The client is very light and non-intrusive as opposed to some well known others *COUGHNORTONCOUGHSYMANTECCOUGH*. I actually like that every email, both incoming and outgoing, gets a stamp that it was scanned. Lets me know that yes, it's still working properly and lets everybody else know that the email was definitively scanned.

The corporate network edition we use at the church is definitely VERY nice to work with. For $250 we got 10 licenses, 2 years of updates, and a central administration program. Installation is the easiest I've ever done on any networked antivirus:

1) Turn on all machines
2) Install AVG network admin tool on your file server (or any other machine)
3) Click Services > Install Antivirus, put in the relevant info, click Scan Network, and it will find all the active computers on your subnet.
4) Select the workstations you want done and click Install.

It's that simple. I think I installed all 8 workstations in under 5 minutes (and that includes turning them on and waiting for them to boot). You can also very easily set the server admin to download updates and push them out to the clients however often you want so the clients aren't bogging your network down with update requests.

I haven't used Avast but I've heard both good and bad things about it from other people, but I have yet to hear true negative feedback about AVG (true as opposed to fanboy whining).

AVG is good (1, Redundant)

whizkid042 (515649) | more than 8 years ago | (#15380571)

I've always had good luck with AVG, but YMMV.

Avast! (2, Insightful)

Verteiron (224042) | more than 8 years ago | (#15380575)

I see no need to repeat myself, so I'll just link to my previous post on this subject [] .

Re:Avast! (1)

OctoberSky (888619) | more than 8 years ago | (#15380644)

I can only speak of Avast! antivirus in the Windows XP X64 Environment, and I have to say I don't like it.
It is one of the few AVs that actually support Win XP x64 (at least when it came out) and it was bloated. There were constantly pop-ups and it was a memory hog (again, can't speak for x86 Windows & Avast).
I mainly got rid of it for the pop-ups, even with notifier off it still told me things that I really didn't care to know, mainly that it was running.

A good antivirus (IMHO) should start, update and run on its own. Tell you when there is a threat/infection and tell you how to fix it. It isn't the Weather Channel, I don't need the constant updates.

Re:Avast! (1)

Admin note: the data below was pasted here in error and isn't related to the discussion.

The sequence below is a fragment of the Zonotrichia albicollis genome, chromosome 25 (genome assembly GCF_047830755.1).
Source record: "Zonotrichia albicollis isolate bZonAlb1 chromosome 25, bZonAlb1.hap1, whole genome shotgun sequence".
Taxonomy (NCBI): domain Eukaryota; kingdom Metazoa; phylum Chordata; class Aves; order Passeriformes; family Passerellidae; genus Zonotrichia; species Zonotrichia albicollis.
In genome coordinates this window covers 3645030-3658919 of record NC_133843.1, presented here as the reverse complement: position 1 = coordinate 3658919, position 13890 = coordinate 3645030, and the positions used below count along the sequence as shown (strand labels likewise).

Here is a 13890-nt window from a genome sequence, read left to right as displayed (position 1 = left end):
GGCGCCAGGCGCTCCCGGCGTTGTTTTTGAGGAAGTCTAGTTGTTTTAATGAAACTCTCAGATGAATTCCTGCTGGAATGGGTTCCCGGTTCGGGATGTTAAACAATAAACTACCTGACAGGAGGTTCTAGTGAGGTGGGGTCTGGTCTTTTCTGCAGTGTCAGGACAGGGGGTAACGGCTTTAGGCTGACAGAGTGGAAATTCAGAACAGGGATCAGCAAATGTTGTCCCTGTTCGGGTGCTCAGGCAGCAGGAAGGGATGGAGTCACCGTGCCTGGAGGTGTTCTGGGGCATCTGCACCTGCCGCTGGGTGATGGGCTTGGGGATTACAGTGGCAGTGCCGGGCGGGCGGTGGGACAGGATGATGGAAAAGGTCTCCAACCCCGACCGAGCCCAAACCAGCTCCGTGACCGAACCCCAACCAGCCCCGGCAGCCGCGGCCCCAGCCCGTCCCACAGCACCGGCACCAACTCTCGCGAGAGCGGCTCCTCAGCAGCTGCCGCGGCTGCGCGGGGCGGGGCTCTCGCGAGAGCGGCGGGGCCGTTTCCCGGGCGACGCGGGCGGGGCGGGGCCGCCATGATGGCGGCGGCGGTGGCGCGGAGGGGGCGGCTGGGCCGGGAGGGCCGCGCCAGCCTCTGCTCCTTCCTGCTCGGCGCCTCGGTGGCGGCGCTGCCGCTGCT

fruity_pebbles (568822) | more than 8 years ago | (#15380653)

Avast! is good stuff.

Antivirus? Who need an antivirus?? (-1, Offtopic)

Anonymous Coward | more than 8 years ago | (#15380579)

I haven't used an antivirus and I haven't a a bL*&$^&@5c#&

Segmentation fault

AVG (4, Interesting)

gowen (141411) | more than 8 years ago | (#15380582)

I like it. I've used commercial AV before, but the free AVG is as good, or better than those. And it can be set to auto-update and auto-scan.

I haven't used the other free ones; AVG has never given me a need to switch.

AVG Camp (1, Troll)

karrde (853) | more than 8 years ago | (#15380591)

I don't know if it's the best, but I'm in the AVG Free camp myself. Auto-updating was big. nice side effect that you can't really turn that part off. I work on family and friends computers, and I've started dropping this on thier computers. Espically when I'm working on them because of a virus. That way I know if I have to work on the computer again, it shouldn't be because they've contracted another virus.

Re:AVG Camp (1)

Shabbs (11692) | more than 8 years ago | (#15380626)

Same here - I alays setup AVG Free and Zone Alarm Free for family and friends. I used to buy Norton Internet Security for my own machine but their 2006 edition was so bad, I moved my own machine to AVG Free and Zone Alarm Free. Much better now. Not as much control on the firewall as I had before, but that's ok.

AVG (1)

GundamFan (848341) | more than 8 years ago | (#15380595)

I use AVG at home and would recomend the free version to anyone.

Re: AVG (1)

kb0rwi (896026) | more than 8 years ago | (#15380869)

I have used AVG and probably was one of the few sites to recommend AVG along with several other mal-ware applications before the general computer community took note. After 5 years, and many installs on others systems, it runs nicely on all systems and is the least intrusive on your RAM. You can't go wrong removing McAfee and Norton AV - they control your system resources for you.